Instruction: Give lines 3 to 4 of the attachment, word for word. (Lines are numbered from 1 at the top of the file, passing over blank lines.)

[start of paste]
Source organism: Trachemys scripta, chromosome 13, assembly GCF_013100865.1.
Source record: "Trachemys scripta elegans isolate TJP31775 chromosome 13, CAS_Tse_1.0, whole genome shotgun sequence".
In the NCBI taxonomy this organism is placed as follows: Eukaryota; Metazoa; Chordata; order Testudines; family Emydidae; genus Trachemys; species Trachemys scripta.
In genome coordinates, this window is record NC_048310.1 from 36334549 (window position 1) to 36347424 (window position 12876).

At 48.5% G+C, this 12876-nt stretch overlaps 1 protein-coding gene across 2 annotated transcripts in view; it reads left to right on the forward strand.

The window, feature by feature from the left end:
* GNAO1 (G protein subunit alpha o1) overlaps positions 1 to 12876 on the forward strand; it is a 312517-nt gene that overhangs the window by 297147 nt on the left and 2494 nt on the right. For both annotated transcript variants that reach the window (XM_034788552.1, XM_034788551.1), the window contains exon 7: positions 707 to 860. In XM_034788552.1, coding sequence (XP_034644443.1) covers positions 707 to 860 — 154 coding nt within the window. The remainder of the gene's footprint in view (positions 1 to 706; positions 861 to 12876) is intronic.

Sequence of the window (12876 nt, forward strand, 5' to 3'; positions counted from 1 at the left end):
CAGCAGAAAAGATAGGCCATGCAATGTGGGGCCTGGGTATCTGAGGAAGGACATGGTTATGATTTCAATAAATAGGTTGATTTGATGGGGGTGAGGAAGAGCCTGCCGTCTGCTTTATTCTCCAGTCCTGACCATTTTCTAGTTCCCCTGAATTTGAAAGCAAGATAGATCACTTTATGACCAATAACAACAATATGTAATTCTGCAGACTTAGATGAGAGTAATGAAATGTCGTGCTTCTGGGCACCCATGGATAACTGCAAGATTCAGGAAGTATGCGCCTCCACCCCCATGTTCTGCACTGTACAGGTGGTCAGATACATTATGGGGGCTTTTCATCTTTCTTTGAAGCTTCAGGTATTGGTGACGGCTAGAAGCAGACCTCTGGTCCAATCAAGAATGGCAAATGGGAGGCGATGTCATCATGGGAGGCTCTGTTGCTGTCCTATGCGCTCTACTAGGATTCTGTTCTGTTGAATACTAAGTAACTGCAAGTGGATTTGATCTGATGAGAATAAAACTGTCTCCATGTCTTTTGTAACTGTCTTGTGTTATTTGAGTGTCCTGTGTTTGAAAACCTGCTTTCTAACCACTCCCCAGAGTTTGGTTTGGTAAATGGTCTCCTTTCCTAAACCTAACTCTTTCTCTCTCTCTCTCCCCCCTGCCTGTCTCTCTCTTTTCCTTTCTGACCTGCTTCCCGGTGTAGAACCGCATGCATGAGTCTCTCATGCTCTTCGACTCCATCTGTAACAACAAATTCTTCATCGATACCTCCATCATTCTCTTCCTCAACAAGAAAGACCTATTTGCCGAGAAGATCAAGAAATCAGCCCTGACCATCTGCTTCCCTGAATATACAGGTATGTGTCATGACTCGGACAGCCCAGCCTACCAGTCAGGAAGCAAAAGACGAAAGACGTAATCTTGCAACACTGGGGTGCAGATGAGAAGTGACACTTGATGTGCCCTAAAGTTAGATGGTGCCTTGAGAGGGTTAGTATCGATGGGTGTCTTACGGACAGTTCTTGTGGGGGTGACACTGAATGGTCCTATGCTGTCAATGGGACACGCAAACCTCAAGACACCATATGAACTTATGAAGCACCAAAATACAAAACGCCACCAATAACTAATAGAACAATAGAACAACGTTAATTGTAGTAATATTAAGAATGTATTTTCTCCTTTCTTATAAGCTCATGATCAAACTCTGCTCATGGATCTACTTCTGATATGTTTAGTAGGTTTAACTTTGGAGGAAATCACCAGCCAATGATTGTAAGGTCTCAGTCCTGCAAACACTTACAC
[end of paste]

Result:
In the NCBI taxonomy this organism is placed as follows: Eukaryota; Metazoa; Chordata; order Testudines; family Emydidae; genus Trachemys; species Trachemys scripta.
In genome coordinates, this window is record NC_048310.1 from 36334549 (window position 1) to 36347424 (window position 12876).